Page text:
Renner Individual News; December 16, 2021

Taking steps to reduce your taxable income can reduce your overall tax burden. Individual taxpayers may be able to reduce their taxable income through deductions if they meet the qualifications and income limitations. Saving for retirement and future medical costs is an important way for an individual to achieve financial security and to prepare for future expenses. You can enjoy the tax benefits of reducing adjusted gross income by contributing to a retirement plan or a health savings account, or by exploring the opportunities for a student loan interest deduction.

Retirement Plans

Traditional IRA

Any individual with earned income, regardless of whether or not covered under other qualified retirement plans, can establish an individual retirement account (IRA). Traditional IRAs allow an individual with earned income to make tax-deductible or non-deductible contribution to a savings plan under which the gains and earnings are not taxed until they are distributed. Whether an individual is employed or self-employed, he or she may also take advantage of a variety of employer-sponsored retirement plans. These options not only provide security for the future, but also may provide opportunities for current tax savings.

Contributions to a traditional IRA are generally deductible on the taxpayer’s individual income tax return, to the extent that they do not exceed the lesser of the individual’s compensation for the year or the maximum contribution limit for the year, subject to income limits and participation in an employer-sponsored plan. In addition, nondeductible contributions from after-tax income may be made to traditional IRAs. For 2021, total contributions to all of a taxpayer’s traditional and Roth IRAs cannot be more than the lesser of $6,000 ($7,000 if he or she is age 50 or older) or his or her taxable compensation for the year. The amounts remain unchanged for 2022. Prior to 2020, an individual was not eligible to make contributions to a traditional or ROTH IRA after the age of 70½. The SECURE ACT removed this age limit.

SEP Plan

A SEP is a type of IRA for small business owners or self-employed individuals. A SEP IRA allows the employer to make contributions to the accounts set up for employees. Self-employed individuals choosing a SEP must include all employees who satisfy the following requirements: at least 21 years old; was employed during any three of the preceding five years; and earned at least $650 in the current year.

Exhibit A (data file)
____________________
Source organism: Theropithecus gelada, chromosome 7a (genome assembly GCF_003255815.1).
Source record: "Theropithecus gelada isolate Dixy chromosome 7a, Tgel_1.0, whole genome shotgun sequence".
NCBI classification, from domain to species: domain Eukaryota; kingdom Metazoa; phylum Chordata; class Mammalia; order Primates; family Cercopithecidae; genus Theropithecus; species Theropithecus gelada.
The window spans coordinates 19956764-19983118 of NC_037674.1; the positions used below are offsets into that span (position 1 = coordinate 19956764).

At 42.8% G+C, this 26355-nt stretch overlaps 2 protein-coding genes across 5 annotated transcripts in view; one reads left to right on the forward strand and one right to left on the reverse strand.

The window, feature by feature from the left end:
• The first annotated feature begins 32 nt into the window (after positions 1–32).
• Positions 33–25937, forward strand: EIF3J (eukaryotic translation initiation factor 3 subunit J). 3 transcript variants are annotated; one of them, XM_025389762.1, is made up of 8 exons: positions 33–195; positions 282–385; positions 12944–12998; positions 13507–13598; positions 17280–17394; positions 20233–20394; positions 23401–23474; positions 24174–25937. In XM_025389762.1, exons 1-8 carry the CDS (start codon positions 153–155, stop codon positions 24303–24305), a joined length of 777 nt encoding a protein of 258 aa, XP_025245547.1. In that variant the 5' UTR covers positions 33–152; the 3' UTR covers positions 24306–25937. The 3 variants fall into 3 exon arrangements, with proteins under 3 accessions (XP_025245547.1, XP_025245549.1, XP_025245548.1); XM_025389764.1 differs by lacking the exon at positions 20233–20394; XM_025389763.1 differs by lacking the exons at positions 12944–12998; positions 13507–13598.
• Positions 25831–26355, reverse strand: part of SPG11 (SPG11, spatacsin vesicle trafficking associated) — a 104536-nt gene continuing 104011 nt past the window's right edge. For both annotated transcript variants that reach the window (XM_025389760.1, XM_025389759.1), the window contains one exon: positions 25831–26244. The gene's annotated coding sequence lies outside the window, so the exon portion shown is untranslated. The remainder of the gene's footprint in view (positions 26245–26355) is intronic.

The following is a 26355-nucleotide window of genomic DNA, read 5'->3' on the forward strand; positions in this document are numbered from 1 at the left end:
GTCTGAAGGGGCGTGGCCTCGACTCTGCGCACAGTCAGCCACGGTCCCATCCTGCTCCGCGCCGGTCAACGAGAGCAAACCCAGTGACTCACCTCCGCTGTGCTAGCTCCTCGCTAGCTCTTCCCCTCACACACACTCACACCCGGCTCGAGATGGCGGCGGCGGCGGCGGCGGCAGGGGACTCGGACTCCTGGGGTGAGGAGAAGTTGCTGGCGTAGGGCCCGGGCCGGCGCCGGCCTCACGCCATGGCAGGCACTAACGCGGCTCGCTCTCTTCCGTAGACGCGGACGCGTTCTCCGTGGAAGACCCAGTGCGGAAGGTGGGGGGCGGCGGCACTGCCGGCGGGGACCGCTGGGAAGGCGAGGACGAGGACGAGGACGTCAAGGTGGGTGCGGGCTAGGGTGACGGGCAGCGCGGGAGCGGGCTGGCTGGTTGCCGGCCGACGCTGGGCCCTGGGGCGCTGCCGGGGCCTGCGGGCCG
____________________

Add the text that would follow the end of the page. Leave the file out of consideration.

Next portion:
Contributions to a SEP plan are tax-deductible and earnings are not taxable until withdrawal. One advantage of the SEP IRA is the higher contribution limit. For 2021, employers can contribute the lesser of up to 25% of income (limited to $290,000) or $58,000. For 2022, the amount is the lesser of up to 25% of income or $61,000.

SIMPLE Plan

Any employer that had no more than 100 employees with $5,000 or more in compensation during the preceding calendar year can establish a SIMPLE IRA plan. Self-employed individuals who received earned income from the taxpayer and leased employees are taken into account for purposes of the 100-employee limitation.

Employers must also make contributions whether or not an employee elects to defer a portion of their income to the plan. Contributions are tax deductible and investments grow tax deferred until the owner is ready to make withdrawals in retirement. For 2021, an employee may defer up to $13,500. If the individual is age 50 or older, there is a $3,000 catch-up contribution allowed, for a total of $16,500. For 2022, the maximum employee deferral is $14,000 with a catch-up of $3,000.

 Health Savings Account

Health savings accounts (HSAs) are available for individuals who have a high deductible health plan and may be funded by the individual or the individual’s employer. The benefits of an HSA include:

  • Taxpayers can claim a tax deduction for contributions you or someone other than your employer make to your HSA,
  • Contributions to your HSA made by your employer may be excludable from income,
  • The contributions remain in your account until you use them, and
  • The funds do not need to be spent in the current year.

For 2021, the maximum contribution to an HSA is the lesser of: the annual deductible under the individual’s high deductible health plan; or $3,600 for an individual with self-only coverage and $7,200 for an individual with family coverage. For 2022, the amounts are $3,650 and $7,300. Both years have a catch-up contribution of $1,000 for individuals age 55 or older.

Student Loan Interest Deduction

Interest paid by an individual taxpayer during the tax year on any qualified education loan is deductible from gross income in calculating adjusted gross income. The student loan must be incurred by the taxpayer solely to pay qualified higher education expenses. The maximum deductible amount of interest is $2,500, but the deduction is phased out or reduced based on the taxpayer’s modified adjusted gross income.

The SECURE Act now enables many borrowers to use a 529 to pay student loans. If your state allows, you can withdraw up to $10,000 from your 529 account to repay federal or private student loan debt. This $10,000 is a lifetime limit, but applies per plan beneficiary.

A taxpayer may contribute to a 529 plan. Many states allow a tax credit or deduction for the contribution. The funds are withdrawn to pay the student loan. If 529 funds are used to pay student loans, there is no tax deduction for the student loan interest. We would like to evaluate the tax advantages of retirement plans, health savings accounts or education benefits that could apply to your individual income tax situation. Please call us at your earliest convenience to review potential opportunities for you to reduce your taxable income or tax liability. 

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